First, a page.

Perhaps Jesus’ prayer is explained by Hebrews 5:7, which states that because Jesus was a righteous man, God answered his prayer to be saved from death: “In the days of his flesh, Jesus offered up prayers and supplications, with loud cries and tears, to the one who was able to save him from death, and he was heard because of his reverent submission” (Hebrews 5:7, NRSV). Now, what does “God heard his prayer” mean—that God heard it loud and clear and ignored it? No, it means God answered his prayer. It certainly can’t mean that God heard and refused the prayer, for then the phrase “because of his reverent submission” would be nonsensical, along the lines of, “God heard his prayer and refused it because he was a righteous man.”
Hm. So wouldn’t that suggest that Jesus might not have been crucified in the first place?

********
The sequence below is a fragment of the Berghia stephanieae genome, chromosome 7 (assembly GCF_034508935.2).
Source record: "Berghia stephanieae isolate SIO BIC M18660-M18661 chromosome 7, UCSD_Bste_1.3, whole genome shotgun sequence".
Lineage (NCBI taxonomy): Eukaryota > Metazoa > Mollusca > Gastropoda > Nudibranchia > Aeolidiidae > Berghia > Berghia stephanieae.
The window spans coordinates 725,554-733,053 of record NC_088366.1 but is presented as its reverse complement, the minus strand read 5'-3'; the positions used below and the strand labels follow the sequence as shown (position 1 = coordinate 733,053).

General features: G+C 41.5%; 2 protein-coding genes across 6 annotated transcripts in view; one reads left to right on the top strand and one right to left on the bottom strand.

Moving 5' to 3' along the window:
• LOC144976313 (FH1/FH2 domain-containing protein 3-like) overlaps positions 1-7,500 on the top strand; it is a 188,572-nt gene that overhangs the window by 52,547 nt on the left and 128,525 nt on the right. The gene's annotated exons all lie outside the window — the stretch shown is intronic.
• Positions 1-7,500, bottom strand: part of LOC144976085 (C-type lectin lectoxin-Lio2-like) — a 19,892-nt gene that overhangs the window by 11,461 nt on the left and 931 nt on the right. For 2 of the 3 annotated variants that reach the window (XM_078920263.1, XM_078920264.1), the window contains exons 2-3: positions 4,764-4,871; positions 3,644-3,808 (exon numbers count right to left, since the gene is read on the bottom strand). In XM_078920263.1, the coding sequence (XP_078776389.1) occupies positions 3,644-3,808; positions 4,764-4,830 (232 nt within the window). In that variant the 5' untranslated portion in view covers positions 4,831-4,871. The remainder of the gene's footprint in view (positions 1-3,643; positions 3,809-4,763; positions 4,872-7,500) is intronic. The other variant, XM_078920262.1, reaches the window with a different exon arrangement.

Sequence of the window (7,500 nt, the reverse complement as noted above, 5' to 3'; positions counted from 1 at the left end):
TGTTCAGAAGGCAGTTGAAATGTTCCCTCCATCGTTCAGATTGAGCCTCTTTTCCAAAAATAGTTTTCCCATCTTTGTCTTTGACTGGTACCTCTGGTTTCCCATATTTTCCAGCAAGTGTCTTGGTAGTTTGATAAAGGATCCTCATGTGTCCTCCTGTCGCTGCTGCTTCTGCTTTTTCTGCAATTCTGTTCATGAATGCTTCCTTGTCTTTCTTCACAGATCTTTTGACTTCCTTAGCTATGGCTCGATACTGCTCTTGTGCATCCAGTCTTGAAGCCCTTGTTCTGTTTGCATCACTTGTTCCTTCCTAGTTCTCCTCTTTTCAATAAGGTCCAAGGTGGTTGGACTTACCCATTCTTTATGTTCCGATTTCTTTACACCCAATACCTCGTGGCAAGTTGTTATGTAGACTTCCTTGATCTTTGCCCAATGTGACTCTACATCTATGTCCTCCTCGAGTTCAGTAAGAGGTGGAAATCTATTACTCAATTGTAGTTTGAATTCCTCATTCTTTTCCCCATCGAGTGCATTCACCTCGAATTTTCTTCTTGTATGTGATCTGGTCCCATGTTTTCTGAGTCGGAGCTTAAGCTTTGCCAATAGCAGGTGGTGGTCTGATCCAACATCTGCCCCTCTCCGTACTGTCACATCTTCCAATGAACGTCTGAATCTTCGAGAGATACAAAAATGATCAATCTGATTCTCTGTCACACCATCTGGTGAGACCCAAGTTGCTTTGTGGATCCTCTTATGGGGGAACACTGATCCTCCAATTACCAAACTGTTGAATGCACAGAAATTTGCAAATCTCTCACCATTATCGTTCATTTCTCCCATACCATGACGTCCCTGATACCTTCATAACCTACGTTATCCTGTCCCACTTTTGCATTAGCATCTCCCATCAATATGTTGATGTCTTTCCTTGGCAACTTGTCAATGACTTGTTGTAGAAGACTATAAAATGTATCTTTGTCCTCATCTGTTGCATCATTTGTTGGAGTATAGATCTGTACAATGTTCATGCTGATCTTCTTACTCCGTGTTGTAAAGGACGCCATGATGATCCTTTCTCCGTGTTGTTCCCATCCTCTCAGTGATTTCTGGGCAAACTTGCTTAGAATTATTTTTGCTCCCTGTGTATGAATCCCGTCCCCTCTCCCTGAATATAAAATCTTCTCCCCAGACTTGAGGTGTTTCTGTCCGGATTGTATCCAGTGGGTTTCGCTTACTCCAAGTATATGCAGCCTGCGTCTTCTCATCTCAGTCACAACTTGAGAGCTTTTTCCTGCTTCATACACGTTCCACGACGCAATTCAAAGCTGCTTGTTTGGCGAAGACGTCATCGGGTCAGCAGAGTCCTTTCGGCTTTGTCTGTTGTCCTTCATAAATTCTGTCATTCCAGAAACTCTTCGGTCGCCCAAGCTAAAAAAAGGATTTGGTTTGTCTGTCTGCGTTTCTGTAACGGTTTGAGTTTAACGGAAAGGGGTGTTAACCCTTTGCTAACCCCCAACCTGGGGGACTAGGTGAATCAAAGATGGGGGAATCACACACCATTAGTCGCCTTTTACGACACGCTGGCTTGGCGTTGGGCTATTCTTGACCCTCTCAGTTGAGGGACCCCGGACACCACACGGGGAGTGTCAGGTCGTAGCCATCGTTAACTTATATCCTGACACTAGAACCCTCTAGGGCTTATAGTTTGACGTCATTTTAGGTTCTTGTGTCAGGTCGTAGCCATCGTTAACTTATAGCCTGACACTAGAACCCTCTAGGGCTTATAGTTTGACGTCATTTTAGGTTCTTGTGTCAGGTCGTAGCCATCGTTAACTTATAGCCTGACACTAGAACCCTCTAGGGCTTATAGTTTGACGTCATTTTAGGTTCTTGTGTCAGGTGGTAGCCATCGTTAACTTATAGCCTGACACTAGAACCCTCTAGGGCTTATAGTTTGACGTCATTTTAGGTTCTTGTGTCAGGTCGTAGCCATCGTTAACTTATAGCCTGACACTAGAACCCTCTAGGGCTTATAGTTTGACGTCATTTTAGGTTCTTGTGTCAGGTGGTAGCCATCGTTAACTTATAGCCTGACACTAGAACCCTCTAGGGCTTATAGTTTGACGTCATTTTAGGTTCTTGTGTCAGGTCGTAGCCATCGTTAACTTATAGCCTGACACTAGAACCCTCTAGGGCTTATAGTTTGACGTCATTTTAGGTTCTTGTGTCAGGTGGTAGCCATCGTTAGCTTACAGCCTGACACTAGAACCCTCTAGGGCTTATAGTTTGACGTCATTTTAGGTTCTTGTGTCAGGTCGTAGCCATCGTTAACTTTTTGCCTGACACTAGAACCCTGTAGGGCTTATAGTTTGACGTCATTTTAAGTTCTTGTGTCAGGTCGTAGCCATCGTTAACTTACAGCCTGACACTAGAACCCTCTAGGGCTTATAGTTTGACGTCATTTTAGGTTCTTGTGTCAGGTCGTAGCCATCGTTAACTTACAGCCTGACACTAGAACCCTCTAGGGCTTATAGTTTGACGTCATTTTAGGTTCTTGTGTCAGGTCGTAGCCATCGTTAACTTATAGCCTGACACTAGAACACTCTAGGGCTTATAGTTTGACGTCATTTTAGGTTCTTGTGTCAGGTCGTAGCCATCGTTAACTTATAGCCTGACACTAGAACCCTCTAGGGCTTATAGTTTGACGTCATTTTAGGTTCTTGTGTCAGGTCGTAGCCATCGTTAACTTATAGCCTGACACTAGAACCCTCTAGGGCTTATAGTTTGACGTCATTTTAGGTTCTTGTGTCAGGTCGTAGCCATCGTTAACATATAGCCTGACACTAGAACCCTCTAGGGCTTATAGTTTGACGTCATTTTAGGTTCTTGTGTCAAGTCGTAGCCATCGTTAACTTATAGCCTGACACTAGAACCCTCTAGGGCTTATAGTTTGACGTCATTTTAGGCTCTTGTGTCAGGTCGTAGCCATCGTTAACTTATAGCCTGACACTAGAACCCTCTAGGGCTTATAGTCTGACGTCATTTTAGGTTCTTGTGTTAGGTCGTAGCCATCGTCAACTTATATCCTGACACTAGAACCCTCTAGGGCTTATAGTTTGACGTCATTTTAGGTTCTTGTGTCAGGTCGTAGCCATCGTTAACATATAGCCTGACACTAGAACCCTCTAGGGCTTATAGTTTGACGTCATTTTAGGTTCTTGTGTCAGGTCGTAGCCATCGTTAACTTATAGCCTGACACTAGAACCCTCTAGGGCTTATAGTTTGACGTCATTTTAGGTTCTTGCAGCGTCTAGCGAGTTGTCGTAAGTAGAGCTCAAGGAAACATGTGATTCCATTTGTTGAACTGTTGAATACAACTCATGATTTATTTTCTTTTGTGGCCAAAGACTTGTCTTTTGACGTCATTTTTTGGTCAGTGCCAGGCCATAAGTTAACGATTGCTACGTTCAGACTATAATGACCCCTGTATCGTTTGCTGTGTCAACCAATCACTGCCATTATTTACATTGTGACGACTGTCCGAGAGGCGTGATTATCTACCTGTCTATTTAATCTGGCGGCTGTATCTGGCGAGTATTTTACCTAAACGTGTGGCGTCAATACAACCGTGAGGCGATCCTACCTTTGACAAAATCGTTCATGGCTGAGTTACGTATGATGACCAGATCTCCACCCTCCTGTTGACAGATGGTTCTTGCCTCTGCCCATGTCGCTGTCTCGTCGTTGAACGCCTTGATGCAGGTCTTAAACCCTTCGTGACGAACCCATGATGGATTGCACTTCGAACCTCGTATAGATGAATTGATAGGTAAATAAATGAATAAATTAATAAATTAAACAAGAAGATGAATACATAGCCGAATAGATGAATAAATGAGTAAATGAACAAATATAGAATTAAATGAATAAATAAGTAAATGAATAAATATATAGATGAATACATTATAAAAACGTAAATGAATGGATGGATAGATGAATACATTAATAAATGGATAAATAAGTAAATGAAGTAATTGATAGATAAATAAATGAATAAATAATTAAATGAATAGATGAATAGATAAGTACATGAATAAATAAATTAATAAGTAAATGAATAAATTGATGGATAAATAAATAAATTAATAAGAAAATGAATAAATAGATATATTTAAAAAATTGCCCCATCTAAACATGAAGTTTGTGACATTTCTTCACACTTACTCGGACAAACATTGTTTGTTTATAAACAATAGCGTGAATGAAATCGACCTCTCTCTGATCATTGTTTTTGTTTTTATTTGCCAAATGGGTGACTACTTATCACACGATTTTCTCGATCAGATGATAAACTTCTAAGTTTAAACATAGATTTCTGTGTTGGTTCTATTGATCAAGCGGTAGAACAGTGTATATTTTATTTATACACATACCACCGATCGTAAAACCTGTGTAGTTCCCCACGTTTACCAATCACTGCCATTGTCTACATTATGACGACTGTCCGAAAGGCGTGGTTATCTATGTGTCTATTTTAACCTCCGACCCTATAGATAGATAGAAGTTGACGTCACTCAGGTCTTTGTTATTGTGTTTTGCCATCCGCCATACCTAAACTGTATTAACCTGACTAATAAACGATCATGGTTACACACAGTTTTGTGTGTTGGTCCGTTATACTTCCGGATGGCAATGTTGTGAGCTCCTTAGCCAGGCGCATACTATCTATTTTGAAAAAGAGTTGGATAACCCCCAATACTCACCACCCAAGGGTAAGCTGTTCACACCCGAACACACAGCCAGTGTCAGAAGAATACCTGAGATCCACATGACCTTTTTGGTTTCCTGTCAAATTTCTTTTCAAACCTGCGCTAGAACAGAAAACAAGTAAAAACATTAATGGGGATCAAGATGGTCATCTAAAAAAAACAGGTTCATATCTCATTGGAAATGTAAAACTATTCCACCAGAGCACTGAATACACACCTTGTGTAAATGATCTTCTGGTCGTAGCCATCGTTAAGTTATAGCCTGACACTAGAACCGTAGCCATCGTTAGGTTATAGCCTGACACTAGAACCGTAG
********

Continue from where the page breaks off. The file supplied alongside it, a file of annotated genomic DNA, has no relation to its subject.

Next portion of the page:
But let’s back up and ask ourselves, why do we have to believe to be saved? On one hand, original sin is held to be binding, whether we believe in it or not. On the other hand, salvation is held to be conditional upon acceptance (i.e., belief) of the crucifixion and atonement of Jesus. In the first case, belief is held to be irrelevant; in the second, it’s required. The question arises, “Did Jesus pay the price or not?” If he paid the price, then our sins are forgiven, whether we believe or not. If he didn’t pay the price, it doesn’t matter either way. Lastly, forgiveness doesn’t have a price. A person can’t forgive another’s debt and still demand repayment. The argument that God forgives, but only if given a sacrifice He says He doesn’t want in the first place (see Hosea 6:6, Matthew 9:13 and 12:7) drags a wing and cartwheels down the runway of rational analysis. From where, then, does the formula come? According to scripture (the aforementioned anonymous scripture lacking manuscript uniformity), it’s not from Jesus. Furthermore, the Christian formula for salvation hinges off the concept of original sin, and we have to ask ourselves why we should believe that concept if we can’t substantiate the rest of the Christian formula.